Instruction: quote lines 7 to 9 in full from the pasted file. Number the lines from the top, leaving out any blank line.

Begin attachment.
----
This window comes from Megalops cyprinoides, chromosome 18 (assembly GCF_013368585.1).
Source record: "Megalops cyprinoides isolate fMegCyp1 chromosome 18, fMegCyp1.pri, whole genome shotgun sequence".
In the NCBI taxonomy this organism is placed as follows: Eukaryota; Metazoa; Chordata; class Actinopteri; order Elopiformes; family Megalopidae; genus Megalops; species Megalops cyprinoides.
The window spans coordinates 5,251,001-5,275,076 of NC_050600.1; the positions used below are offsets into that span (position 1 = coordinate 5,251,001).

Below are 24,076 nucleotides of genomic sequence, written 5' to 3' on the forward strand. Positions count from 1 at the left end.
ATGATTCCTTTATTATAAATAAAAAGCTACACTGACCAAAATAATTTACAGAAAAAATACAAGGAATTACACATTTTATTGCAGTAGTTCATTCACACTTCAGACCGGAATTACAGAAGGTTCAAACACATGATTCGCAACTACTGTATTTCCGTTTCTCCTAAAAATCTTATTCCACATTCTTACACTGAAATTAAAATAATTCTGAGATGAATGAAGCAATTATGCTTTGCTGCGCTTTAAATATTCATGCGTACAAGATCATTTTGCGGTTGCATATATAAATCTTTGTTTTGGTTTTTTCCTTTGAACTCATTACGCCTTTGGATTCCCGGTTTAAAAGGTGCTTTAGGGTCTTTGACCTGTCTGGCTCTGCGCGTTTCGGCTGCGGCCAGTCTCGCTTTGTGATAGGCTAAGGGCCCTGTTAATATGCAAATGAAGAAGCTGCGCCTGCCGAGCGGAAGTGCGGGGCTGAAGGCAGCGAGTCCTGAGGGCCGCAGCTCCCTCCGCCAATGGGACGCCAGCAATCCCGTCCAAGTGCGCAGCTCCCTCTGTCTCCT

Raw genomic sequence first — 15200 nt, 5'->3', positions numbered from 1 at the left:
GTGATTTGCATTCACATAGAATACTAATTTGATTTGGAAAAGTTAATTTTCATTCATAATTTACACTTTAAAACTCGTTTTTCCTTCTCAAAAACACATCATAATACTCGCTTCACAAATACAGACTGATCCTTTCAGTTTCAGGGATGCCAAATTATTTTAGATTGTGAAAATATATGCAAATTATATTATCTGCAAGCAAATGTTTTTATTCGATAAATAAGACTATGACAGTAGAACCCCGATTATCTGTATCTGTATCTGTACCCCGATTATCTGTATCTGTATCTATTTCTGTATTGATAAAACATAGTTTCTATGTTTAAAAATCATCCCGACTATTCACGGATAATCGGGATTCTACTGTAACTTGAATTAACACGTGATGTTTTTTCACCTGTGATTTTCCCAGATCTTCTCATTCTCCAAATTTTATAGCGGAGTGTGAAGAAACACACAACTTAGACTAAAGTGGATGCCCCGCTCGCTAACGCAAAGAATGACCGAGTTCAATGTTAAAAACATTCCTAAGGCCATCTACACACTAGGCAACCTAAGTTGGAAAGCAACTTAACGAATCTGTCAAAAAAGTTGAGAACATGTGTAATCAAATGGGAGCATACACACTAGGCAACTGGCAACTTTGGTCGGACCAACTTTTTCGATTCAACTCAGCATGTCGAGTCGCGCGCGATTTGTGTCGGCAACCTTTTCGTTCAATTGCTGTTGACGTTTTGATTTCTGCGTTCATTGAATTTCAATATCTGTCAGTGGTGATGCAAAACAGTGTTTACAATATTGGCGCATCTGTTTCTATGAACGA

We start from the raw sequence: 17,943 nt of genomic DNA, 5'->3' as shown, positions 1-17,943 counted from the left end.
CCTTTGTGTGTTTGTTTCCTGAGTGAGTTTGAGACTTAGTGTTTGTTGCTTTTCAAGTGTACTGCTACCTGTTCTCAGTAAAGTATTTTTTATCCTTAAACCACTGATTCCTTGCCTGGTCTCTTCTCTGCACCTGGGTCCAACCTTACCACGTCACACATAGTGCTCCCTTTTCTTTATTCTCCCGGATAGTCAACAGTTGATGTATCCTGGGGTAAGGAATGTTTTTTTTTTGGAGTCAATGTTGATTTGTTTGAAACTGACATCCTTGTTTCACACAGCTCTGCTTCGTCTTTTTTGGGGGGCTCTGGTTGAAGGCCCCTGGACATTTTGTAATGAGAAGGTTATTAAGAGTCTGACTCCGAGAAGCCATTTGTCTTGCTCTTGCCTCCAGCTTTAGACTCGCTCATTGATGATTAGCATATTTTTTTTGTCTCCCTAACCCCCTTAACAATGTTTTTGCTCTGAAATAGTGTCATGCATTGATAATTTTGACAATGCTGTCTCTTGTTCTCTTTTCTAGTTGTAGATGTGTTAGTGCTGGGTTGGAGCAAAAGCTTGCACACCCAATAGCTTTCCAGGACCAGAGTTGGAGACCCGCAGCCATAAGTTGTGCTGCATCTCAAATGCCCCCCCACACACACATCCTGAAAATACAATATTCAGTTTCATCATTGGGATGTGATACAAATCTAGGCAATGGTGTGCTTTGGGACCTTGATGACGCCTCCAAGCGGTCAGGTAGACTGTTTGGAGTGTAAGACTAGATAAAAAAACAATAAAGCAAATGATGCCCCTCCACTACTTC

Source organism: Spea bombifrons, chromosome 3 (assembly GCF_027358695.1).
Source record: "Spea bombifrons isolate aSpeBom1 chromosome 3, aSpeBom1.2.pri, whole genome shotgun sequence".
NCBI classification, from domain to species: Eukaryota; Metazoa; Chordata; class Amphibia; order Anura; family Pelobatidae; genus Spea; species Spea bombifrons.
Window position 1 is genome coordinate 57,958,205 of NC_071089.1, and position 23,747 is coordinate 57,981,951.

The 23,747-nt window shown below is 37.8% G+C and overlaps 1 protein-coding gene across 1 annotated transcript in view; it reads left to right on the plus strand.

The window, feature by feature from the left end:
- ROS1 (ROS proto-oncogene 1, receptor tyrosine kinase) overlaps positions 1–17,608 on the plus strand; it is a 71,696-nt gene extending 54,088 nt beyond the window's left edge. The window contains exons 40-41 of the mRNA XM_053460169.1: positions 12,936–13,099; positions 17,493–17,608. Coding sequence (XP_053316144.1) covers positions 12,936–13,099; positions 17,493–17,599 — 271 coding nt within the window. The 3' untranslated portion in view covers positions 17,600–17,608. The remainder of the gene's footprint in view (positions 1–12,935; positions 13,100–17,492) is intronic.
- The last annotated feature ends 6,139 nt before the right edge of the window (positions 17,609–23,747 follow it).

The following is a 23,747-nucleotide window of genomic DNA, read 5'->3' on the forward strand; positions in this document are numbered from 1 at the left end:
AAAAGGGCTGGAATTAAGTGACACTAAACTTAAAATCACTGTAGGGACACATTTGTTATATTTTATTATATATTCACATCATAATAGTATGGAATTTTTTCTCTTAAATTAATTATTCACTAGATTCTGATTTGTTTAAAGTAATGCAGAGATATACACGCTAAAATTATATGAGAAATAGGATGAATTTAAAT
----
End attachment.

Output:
Raw genomic sequence first — 15200 nt, 5'->3', positions numbered from 1 at the left:
GTGATTTGCATTCACATAGAATACTAATTTGATTTGGAAAAGTTAATTTTCATTCATAATTTACACTTTAAAACTCGTTTTTCCTTCTCAAAAACACATCATAATACTCGCTTCACAAATACAGACTGATCCTTTCAGTTTCAGGGATGCCAAATTATTTTAGATTGTGAAAATATATGCAAATTATATTATCTGCAAGCAAATGTTTTTATTCGATAAATAAGACTATGACAGTAGAACCCCGATTATCTGTATCTGTATCTGTACCCCGATTATCTGTATCTGTATCTATTTCTGTATTGATAAAACATAGTTTCTATGTTTAAAAATCATCCCGACTATTCACGGATAATCGGGATTCTACTGTAACTTGAATTAACACGTGATGTTTTTTCACCTGTGATTTTCCCAGATCTTCTCATTCTCCAAATTTTATAGCGGAGTGTGAAGAAACACACAACTTAGACTAAAGTGGATGCCCCGCTCGCTAACGCAAAGAATGACCGAGTTCAATGTTAAAAACATTCCTAAGGCCATCTACACACTAGGCAACCTAAGTTGGAAAGCAACTTAACGAATCTGTCAAAAAAGTTGAGAACATGTGTAATCAAATGGGAGCATACACACTAGGCAACTGGCAACTTTGGTCGGACCAACTTTTTCGATTCAACTCAGCATGTCGAGTCGCGCGCGATTTGTGTCGGCAACCTTTTCGTTCAATTGCTGTTGACGTTTTGATTTCTGCGTTCATTGAATTTCAATATCTGTCAGTGGTGATGCAAAACAGTGTTTACAATATTGGCGCATCTGTTTCTATGAACGA

We start from the raw sequence: 17,943 nt of genomic DNA, 5'->3' as shown, positions 1-17,943 counted from the left end.